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Refractive surgery is a procedure that changes the shape of the cornea to correct visual impairment such as myopia (near-sightedness), hypermetropia (far-sightedness), and some types of astigmatism (irregular curvature of the cornea).
For people who are nearsighted, certain refractive surgery techniques will reduce the curvature of a cornea that is too steep so that the eye’s focusing power is lessened. Images that are focused in front of the retina, due to a longer eye or steep corneal curve, are pushed closer to or directly onto the retina following surgery.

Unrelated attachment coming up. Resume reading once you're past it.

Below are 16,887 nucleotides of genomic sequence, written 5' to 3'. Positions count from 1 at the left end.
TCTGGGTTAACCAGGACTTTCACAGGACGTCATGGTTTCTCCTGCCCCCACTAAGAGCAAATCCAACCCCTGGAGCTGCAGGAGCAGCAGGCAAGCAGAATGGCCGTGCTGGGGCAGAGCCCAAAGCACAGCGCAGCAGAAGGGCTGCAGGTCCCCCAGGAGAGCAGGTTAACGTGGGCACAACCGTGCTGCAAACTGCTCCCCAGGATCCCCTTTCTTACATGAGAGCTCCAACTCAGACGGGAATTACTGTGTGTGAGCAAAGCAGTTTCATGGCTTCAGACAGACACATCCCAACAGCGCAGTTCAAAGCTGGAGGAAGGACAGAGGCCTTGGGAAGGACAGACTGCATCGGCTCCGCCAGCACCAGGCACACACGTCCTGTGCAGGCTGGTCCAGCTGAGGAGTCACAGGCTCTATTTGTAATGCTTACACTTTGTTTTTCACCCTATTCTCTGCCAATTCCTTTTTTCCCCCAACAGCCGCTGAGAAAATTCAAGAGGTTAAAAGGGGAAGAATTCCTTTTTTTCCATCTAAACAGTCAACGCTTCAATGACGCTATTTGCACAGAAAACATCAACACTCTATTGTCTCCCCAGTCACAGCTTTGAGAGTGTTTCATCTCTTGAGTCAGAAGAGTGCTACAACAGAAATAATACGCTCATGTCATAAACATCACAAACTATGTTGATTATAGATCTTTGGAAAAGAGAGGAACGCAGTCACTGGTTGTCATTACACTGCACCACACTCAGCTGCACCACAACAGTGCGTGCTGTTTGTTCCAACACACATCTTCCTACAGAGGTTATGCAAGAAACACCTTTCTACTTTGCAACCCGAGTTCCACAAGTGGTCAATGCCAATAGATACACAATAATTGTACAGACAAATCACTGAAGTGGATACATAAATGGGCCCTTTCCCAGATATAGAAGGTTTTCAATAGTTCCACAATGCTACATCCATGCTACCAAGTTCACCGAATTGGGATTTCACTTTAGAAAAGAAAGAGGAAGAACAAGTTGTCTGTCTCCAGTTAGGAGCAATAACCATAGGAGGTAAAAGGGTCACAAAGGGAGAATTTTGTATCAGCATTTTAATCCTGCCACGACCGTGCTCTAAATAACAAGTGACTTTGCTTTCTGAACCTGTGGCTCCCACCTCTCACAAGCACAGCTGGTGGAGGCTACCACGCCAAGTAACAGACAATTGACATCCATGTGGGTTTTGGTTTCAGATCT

Farsighted people will have refractive surgery procedures that achieve a steeper cornea to increase the eye’s focusing power. Images that are focused beyond the retina, due to a short eye or flat cornea, will be pulled closer to or directly onto the retina after surgery.